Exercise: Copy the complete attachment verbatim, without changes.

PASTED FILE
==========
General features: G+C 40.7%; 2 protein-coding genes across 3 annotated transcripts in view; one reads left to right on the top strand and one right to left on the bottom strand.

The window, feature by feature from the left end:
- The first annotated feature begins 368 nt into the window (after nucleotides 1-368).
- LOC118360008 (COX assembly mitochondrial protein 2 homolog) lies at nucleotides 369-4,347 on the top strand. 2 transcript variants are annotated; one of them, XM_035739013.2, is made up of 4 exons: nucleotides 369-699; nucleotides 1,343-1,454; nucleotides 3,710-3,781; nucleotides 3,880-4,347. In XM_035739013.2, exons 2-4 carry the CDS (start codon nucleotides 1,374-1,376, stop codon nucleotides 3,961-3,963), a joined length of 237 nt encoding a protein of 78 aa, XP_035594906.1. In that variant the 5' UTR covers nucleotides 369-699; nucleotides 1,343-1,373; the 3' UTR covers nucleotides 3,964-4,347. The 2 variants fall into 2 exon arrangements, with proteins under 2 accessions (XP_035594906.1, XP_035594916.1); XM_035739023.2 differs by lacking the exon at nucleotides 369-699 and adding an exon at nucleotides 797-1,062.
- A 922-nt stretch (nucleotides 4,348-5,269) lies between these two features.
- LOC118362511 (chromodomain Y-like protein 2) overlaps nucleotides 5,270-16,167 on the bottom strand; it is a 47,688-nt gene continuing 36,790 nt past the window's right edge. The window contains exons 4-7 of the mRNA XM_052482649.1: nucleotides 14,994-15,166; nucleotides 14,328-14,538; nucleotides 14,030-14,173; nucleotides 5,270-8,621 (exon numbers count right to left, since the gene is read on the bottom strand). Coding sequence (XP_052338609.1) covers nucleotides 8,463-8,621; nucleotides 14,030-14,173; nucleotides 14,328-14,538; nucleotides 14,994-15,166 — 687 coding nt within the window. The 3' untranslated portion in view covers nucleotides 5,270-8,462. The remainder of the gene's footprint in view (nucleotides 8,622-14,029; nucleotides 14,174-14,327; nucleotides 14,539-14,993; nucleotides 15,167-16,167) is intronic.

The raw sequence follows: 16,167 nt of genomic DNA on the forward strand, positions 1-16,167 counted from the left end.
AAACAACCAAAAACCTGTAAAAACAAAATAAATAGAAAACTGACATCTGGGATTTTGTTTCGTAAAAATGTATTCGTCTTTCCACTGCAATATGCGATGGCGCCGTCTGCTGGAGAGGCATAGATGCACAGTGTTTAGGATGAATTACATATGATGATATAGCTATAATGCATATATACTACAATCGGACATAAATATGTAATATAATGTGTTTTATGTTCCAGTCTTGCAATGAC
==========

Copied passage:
General features: G+C 40.7%; 2 protein-coding genes across 3 annotated transcripts in view; one reads left to right on the top strand and one right to left on the bottom strand.

The window, feature by feature from the left end:
- The first annotated feature begins 368 nt into the window (after nucleotides 1-368).
- LOC118360008 (COX assembly mitochondrial protein 2 homolog) lies at nucleotides 369-4,347 on the top strand. 2 transcript variants are annotated; one of them, XM_035739013.2, is made up of 4 exons: nucleotides 369-699; nucleotides 1,343-1,454; nucleotides 3,710-3,781; nucleotides 3,880-4,347. In XM_035739013.2, exons 2-4 carry the CDS (start codon nucleotides 1,374-1,376, stop codon nucleotides 3,961-3,963), a joined length of 237 nt encoding a protein of 78 aa, XP_035594906.1. In that variant the 5' UTR covers nucleotides 369-699; nucleotides 1,343-1,373; the 3' UTR covers nucleotides 3,964-4,347. The 2 variants fall into 2 exon arrangements, with proteins under 2 accessions (XP_035594906.1, XP_035594916.1); XM_035739023.2 differs by lacking the exon at nucleotides 369-699 and adding an exon at nucleotides 797-1,062.
- A 922-nt stretch (nucleotides 4,348-5,269) lies between these two features.
- LOC118362511 (chromodomain Y-like protein 2) overlaps nucleotides 5,270-16,167 on the bottom strand; it is a 47,688-nt gene continuing 36,790 nt past the window's right edge. The window contains exons 4-7 of the mRNA XM_052482649.1: nucleotides 14,994-15,166; nucleotides 14,328-14,538; nucleotides 14,030-14,173; nucleotides 5,270-8,621 (exon numbers count right to left, since the gene is read on the bottom strand). Coding sequence (XP_052338609.1) covers nucleotides 8,463-8,621; nucleotides 14,030-14,173; nucleotides 14,328-14,538; nucleotides 14,994-15,166 — 687 coding nt within the window. The 3' untranslated portion in view covers nucleotides 5,270-8,462. The remainder of the gene's footprint in view (nucleotides 8,622-14,029; nucleotides 14,174-14,327; nucleotides 14,539-14,993; nucleotides 15,167-16,167) is intronic.

The raw sequence follows: 16,167 nt of genomic DNA on the forward strand, positions 1-16,167 counted from the left end.
AAACAACCAAAAACCTGTAAAAACAAAATAAATAGAAAACTGACATCTGGGATTTTGTTTCGTAAAAATGTATTCGTCTTTCCACTGCAATATGCGATGGCGCCGTCTGCTGGAGAGGCATAGATGCACAGTGTTTAGGATGAATTACATATGATGATATAGCTATAATGCATATATACTACAATCGGACATAAATATGTAATATAATGTGTTTTATGTTCCAGTCTTGCAATGAC